Exploring an Unknown Territory: “Sleeping Beauties” in the Nursing Research Literature

Published on Jan 1, 2017in Nursing Research2.02
· DOI :10.1097/NNR.0000000000000238
Peter Kokol4
Estimated H-index: 4
Helena Blažun Vošner5
Estimated H-index: 5
Joeri Vermeulen3
Estimated H-index: 3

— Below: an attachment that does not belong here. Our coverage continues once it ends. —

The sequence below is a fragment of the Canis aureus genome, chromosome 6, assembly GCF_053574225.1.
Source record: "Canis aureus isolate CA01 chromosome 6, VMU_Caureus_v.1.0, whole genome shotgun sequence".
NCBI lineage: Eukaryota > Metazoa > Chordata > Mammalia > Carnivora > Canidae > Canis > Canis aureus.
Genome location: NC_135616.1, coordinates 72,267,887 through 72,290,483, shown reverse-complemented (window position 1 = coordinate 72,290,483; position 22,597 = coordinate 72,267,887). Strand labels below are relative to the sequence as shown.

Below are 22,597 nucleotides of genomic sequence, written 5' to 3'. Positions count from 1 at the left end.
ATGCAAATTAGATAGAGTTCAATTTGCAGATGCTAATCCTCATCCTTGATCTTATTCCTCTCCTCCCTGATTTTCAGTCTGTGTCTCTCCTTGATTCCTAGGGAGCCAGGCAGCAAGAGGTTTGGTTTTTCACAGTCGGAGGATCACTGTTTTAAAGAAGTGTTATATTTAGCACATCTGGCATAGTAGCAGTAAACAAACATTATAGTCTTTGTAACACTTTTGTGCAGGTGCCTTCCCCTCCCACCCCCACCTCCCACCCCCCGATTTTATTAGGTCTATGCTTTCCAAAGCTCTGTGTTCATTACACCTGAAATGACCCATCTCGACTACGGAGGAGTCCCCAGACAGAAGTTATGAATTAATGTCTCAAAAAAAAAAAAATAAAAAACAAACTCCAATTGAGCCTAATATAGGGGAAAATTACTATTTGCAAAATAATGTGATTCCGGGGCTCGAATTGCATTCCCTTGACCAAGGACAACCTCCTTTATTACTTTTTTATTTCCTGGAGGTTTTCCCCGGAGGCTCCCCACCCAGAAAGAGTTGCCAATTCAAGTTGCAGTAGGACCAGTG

Background Sleeping Beauties (SBs) are publications that are scarcely cited in the years immediately following publication but then suddenly become highly cited later. Such publications have unique citation patterns and can reveal important developments in the field in which they appear. Objectives No holistic analysis of nursing SBs has been done yet. The aim of this study was to identify and analyze the SB phenomenon in the nursing research literature. Method The corpus for the nursing SB identification was harvested from the Web of Science Core Collection (Thomas Reuters) for the period 1934–2015. Citation histories of 212,239 publications were screened. From those, 3,209 publications with more than 100 citations were selected for analysis. We used our own software and applied the van Raan (2004) and Baumgartner (2010) criteria for SBs—a 5-year sleeping period with at most 10 citations during that time, an average of at least five citations per year after the first 10 years, with at least 100 citations in total. The knowledge context for SBs was determined using citing papers. All citing papers were analyzed with the help of VOSviewer software. Results Nine publications were identified as SBs (prevalence of 0.004%). The length of sleep duration ranged from 5 to 10 years ( M = 6.8 , SD = 2.0), depth of sleep ranged from 0.2 to 0.8 citations ( M = 0.6, SD = 0.2), and awake intensity ranged from 6.4 to 15.0 citations ( M = 11.0, SD = 3.8). The average number of citations to SBs was 229. Most nursing SBs were produced in the United States ( n = 8) from top institutions in journals with high-impact factors. Nursing SBs covered topics including resilience, sampling in qualitative research, metasynthesis, postoperative pain in children, dementia rating scales, care of patients with Alzheimer’s disease, nursing theory related to fatigue mechanisms in cancer patients, and family participation during resuscitation. Nursing SBs were cited by authors from a large number of institutions and countries; the number of publications citing nursing SBs is growing exponentially and showing increasing and global interest in the research presented in them. Discussion This study demonstrated that SBs in nursing are similar to other scientific disciplines. Existence of SBs suggests that nursing knowledge accumulation is supported by research and professional processes similar to those that emerged in other academic disciplines.